Twice a day, the children receive instruction on how to brush their teeth. They each receive a dental examination aboard the hospital boat. “We teach them with games and music how to brush their teeth,” Khouri says. “In the boat, we bring a huge sink with eight places so we can have eight kids at once and we give them a small toothbrush and toothpaste.”
Children who have no cavities at their annual dental checkup receive a badge. In communities where the boat has visited previously, the number of children with no cavities is increasing – evidence of the NGO’s impact on healthcare in the region. “We have lots of little kids, 5 years old or 6 to 7. They have the badge ‘Zero Cavities,’” Khouri says. “We also teach them how to wash their hands and to always wash their hands before they eat.”
“The kids somehow get attached to you,” Khouri says. “They don’t know you, but then at the end of the day, sometimes you sit quietly somewhere to have a break and they come and hug you. They stay with you. This is something that touched me.”
Tapping Natural Resources to Satisfy Global Markets
People in the communities along the river live simply from the land and the water. They sometimes sell the fruits, cashew nuts, and mandioca (basis of tapioca) that they cultivate. Many have begun to earn money by selling copaiba oil, used in traditional medicines. The oil is extracted using traditional, sustainable methods to tap tree resin. The oil is popular in high-end cosmetics and pharmaceuticals, including sunscreen, because of its anti-inflammatory properties. “Some of the communities extract the oil,” Khouri says. “Unfortunately, they sell it very cheap to the middleman, who sells it to cosmetics companies for a lot of money.”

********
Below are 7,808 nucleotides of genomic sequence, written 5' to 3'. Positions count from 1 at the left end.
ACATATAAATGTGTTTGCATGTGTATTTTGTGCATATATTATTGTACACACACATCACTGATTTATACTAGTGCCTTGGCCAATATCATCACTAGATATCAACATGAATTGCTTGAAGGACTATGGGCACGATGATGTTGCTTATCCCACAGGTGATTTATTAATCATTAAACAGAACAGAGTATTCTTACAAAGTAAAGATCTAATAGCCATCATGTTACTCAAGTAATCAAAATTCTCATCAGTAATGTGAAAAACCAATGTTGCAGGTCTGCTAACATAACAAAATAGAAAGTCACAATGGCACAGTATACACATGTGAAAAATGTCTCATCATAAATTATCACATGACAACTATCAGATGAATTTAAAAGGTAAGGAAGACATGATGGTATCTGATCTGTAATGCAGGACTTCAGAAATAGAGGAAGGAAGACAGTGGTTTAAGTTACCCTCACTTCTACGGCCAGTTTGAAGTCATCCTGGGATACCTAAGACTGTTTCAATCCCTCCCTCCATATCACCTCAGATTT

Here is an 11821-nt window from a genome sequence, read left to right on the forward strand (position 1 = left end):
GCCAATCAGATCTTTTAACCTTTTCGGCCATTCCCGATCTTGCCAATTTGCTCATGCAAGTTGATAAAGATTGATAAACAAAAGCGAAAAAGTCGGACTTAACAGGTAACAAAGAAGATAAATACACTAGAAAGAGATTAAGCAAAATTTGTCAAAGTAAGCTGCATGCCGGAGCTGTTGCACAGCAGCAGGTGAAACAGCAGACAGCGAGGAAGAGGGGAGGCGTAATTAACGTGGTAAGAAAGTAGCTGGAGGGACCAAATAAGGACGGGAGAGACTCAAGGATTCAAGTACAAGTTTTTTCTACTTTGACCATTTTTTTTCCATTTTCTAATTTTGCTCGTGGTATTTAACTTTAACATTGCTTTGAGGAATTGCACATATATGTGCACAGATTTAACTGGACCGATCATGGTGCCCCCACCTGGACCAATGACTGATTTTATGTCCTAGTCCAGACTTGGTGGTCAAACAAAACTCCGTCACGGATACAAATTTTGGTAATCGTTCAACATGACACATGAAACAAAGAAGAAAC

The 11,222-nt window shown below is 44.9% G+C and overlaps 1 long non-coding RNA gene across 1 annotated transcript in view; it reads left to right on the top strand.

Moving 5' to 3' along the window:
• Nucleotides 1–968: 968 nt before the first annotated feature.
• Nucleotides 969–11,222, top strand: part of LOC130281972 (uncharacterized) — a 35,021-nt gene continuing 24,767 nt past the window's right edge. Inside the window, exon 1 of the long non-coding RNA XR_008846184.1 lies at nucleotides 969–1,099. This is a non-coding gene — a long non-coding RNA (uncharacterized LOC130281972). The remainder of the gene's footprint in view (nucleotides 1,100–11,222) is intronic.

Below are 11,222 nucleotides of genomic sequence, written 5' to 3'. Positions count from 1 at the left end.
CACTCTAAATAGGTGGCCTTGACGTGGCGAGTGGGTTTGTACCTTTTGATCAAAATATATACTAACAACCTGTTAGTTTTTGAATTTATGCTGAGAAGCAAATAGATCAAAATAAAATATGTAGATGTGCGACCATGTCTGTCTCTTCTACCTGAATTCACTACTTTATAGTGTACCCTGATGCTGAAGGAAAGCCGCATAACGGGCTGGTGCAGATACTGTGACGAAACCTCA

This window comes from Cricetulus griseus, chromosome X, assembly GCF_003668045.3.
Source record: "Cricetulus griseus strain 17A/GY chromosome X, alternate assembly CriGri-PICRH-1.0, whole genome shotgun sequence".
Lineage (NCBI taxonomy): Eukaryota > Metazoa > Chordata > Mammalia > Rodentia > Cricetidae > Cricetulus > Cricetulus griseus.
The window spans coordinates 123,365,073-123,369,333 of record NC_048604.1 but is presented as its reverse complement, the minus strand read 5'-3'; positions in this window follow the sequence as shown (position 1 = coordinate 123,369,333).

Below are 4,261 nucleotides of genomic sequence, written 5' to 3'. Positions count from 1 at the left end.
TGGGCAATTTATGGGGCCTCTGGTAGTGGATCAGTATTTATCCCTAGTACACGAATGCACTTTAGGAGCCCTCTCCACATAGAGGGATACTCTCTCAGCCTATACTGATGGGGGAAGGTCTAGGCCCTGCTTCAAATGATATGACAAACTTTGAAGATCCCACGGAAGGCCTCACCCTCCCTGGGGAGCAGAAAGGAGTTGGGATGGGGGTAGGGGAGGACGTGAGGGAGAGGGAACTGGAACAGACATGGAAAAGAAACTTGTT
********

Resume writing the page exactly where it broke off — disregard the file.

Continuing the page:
The NGOs that work in the region, including Doutores das Águas, are encouraging the communities to create a cooperative so they can sell copaiba oil directly and receive more money, because the oil “is really cheap and it is very ‘in’ at the moment,” Khouri explains.
One Boat Is Not Enough
Khouri wants to participate in the next expedition of Doutores das Águas, scheduled for April 2024. Also, the communities change over time, as she notes, “Some of the communities disappear. They are so small that they migrate.” One community has become more developed since becoming connected to the region’s main road, making healthcare more accessible to community members.
“What I expect for the future of these communities is that they get more access to healthcare, improve hygiene, and take care of the river by adopting the garbage collection practice that we teach them,” says Khouri. “I would like people to know that this issue exists and that the need in the Amazon is huge. One boat is not enough.”
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Top photo courtesy of Ana Khouri